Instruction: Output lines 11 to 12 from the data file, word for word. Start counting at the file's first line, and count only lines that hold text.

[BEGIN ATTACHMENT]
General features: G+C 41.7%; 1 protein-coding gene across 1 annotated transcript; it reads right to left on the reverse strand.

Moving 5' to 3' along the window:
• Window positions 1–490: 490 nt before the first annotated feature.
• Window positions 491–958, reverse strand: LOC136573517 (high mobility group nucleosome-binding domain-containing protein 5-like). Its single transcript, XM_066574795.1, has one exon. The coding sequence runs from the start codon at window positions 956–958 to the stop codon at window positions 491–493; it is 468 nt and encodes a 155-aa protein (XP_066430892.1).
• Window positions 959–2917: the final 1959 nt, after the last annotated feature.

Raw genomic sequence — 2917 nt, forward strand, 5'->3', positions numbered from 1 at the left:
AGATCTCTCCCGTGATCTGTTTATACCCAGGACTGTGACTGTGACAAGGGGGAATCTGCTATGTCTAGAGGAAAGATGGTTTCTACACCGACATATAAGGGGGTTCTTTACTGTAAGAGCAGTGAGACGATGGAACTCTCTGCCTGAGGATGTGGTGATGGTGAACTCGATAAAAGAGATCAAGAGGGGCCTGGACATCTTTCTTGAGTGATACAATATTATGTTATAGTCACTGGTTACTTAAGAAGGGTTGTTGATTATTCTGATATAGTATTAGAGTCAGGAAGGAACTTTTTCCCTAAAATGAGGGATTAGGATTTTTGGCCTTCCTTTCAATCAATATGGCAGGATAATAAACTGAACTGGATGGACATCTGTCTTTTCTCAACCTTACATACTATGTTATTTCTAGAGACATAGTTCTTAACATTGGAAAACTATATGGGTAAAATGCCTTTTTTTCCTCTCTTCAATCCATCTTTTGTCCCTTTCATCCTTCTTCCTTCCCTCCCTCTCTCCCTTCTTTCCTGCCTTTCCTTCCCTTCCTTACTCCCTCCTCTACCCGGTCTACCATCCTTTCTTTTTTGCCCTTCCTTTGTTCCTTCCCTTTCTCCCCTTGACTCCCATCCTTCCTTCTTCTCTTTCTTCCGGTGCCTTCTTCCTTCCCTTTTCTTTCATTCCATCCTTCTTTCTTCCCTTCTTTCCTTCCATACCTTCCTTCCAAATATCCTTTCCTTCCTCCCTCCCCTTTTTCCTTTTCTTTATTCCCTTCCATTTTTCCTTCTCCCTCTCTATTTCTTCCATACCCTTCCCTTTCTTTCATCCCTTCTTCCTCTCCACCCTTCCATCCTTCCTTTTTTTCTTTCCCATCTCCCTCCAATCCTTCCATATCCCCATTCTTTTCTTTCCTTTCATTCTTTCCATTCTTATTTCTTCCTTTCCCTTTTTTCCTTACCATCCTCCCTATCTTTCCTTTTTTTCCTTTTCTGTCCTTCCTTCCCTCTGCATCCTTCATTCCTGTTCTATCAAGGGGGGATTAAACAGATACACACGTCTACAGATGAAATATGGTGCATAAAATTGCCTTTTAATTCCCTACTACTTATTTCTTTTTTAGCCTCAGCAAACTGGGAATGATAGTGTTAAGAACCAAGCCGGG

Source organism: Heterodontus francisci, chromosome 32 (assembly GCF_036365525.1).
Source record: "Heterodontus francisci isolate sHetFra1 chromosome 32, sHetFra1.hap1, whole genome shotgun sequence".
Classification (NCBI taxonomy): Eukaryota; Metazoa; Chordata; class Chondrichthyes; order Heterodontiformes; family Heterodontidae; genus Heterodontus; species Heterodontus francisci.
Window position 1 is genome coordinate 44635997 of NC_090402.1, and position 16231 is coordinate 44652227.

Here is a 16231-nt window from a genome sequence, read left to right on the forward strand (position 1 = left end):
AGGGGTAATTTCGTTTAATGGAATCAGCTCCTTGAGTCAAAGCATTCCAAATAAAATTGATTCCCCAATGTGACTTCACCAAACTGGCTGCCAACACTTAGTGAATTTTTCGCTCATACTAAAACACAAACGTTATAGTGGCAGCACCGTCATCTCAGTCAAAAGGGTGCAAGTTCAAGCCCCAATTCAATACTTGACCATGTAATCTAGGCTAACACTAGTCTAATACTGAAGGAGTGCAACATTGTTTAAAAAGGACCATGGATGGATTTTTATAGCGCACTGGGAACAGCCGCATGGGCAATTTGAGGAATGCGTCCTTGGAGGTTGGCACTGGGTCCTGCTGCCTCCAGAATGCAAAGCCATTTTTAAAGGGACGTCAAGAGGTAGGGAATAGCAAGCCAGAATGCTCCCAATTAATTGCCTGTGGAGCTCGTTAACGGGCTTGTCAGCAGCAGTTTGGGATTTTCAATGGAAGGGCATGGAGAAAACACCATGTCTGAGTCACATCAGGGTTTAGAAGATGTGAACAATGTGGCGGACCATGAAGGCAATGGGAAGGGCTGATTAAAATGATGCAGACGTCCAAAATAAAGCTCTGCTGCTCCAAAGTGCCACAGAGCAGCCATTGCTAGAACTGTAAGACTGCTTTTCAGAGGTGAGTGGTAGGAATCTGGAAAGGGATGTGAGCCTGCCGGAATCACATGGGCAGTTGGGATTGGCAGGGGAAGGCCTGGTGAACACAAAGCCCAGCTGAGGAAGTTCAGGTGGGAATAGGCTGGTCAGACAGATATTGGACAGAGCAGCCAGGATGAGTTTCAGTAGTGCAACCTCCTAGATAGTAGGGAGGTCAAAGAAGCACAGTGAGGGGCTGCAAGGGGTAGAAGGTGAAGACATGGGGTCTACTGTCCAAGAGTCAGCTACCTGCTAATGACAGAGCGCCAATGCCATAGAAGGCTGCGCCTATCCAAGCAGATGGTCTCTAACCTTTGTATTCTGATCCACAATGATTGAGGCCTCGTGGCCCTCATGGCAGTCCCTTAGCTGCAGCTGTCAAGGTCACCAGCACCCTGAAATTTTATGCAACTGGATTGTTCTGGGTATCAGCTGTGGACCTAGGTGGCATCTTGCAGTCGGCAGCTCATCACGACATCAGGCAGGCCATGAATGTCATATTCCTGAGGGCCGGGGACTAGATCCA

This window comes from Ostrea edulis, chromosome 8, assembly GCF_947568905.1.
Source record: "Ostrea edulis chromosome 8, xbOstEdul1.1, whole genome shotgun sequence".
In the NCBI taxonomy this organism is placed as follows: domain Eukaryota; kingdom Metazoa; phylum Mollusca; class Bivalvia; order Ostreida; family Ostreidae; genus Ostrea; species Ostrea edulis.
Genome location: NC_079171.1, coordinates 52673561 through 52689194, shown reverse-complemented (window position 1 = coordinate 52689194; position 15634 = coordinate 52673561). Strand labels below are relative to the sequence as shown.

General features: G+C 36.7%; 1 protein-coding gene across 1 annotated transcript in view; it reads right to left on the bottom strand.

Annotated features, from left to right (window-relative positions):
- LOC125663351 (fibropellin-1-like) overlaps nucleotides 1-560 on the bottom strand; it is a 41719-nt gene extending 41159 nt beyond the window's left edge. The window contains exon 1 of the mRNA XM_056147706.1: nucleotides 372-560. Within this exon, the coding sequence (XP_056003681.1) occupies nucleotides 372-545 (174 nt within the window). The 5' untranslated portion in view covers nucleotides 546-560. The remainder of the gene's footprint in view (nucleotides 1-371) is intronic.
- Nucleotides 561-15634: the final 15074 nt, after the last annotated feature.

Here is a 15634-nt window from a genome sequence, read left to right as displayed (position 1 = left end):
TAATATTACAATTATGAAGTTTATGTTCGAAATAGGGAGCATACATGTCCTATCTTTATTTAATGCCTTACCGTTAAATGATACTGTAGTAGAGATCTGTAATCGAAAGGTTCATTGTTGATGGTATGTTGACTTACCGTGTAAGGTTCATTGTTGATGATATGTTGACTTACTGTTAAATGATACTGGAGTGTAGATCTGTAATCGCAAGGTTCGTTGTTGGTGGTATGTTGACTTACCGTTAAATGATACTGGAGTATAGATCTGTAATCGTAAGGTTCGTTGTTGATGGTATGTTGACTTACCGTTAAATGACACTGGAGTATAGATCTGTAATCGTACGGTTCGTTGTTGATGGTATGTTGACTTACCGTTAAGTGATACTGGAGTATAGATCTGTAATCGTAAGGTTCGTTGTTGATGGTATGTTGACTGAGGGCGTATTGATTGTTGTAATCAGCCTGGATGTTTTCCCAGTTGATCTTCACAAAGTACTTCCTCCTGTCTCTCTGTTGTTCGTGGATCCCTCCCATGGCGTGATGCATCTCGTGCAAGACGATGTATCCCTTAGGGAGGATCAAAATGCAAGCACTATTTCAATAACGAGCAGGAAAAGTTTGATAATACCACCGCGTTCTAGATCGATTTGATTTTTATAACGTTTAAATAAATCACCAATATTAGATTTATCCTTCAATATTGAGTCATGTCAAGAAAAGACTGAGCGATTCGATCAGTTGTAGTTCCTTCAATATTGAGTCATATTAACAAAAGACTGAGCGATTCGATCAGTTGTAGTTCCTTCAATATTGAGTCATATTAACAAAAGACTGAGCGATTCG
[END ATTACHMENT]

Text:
Window position 1 is genome coordinate 44635997 of NC_090402.1, and position 16231 is coordinate 44652227.

Here is a 16231-nt window from a genome sequence, read left to right on the forward strand (position 1 = left end):